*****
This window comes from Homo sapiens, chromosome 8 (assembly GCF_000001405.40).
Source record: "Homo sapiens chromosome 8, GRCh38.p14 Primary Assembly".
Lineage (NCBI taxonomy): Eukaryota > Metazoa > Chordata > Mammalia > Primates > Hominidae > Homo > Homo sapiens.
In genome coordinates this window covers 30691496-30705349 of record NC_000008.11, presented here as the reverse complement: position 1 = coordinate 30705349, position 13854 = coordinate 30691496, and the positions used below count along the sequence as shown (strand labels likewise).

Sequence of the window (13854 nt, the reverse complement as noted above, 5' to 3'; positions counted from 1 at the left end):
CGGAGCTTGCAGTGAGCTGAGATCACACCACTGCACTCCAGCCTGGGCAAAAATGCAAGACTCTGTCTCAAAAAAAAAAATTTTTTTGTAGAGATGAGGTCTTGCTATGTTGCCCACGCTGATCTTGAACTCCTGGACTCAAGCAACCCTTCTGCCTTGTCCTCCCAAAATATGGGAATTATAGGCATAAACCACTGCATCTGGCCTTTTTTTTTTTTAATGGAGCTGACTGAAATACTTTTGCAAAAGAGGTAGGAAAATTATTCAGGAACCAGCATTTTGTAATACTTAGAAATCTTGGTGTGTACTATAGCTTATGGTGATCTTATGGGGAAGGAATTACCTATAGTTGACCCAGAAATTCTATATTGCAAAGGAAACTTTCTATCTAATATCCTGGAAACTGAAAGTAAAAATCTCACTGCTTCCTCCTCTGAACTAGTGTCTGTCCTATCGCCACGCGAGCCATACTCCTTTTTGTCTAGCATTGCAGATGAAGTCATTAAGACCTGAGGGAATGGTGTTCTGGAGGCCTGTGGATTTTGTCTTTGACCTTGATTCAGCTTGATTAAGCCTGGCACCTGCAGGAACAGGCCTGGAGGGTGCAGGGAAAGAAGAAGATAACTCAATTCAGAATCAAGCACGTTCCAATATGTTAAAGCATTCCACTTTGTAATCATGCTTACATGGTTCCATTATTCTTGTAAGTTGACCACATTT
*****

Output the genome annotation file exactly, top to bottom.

This window comes from Homo sapiens, chromosome 8 (assembly GCF_000001405.40).
Source record: "Homo sapiens chromosome 8, GRCh38.p14 Primary Assembly".
Lineage (NCBI taxonomy): Eukaryota > Metazoa > Chordata > Mammalia > Primates > Hominidae > Homo > Homo sapiens.
In genome coordinates this window covers 30691496-30705349 of record NC_000008.11, presented here as the reverse complement: position 1 = coordinate 30705349, position 13854 = coordinate 30691496, and the positions used below count along the sequence as shown (strand labels likewise).

Sequence of the window (13854 nt, the reverse complement as noted above, 5' to 3'; positions counted from 1 at the left end):
CGGAGCTTGCAGTGAGCTGAGATCACACCACTGCACTCCAGCCTGGGCAAAAATGCAAGACTCTGTCTCAAAAAAAAAAATTTTTTTGTAGAGATGAGGTCTTGCTATGTTGCCCACGCTGATCTTGAACTCCTGGACTCAAGCAACCCTTCTGCCTTGTCCTCCCAAAATATGGGAATTATAGGCATAAACCACTGCATCTGGCCTTTTTTTTTTTTAATGGAGCTGACTGAAATACTTTTGCAAAAGAGGTAGGAAAATTATTCAGGAACCAGCATTTTGTAATACTTAGAAATCTTGGTGTGTACTATAGCTTATGGTGATCTTATGGGGAAGGAATTACCTATAGTTGACCCAGAAATTCTATATTGCAAAGGAAACTTTCTATCTAATATCCTGGAAACTGAAAGTAAAAATCTCACTGCTTCCTCCTCTGAACTAGTGTCTGTCCTATCGCCACGCGAGCCATACTCCTTTTTGTCTAGCATTGCAGATGAAGTCATTAAGACCTGAGGGAATGGTGTTCTGGAGGCCTGTGGATTTTGTCTTTGACCTTGATTCAGCTTGATTAAGCCTGGCACCTGCAGGAACAGGCCTGGAGGGTGCAGGGAAAGAAGAAGATAACTCAATTCAGAATCAAGCACGTTCCAATATGTTAAAGCATTCCACTTTGTAATCATGCTTACATGGTTCCATTATTCTTGTAAGTTGACCACATTT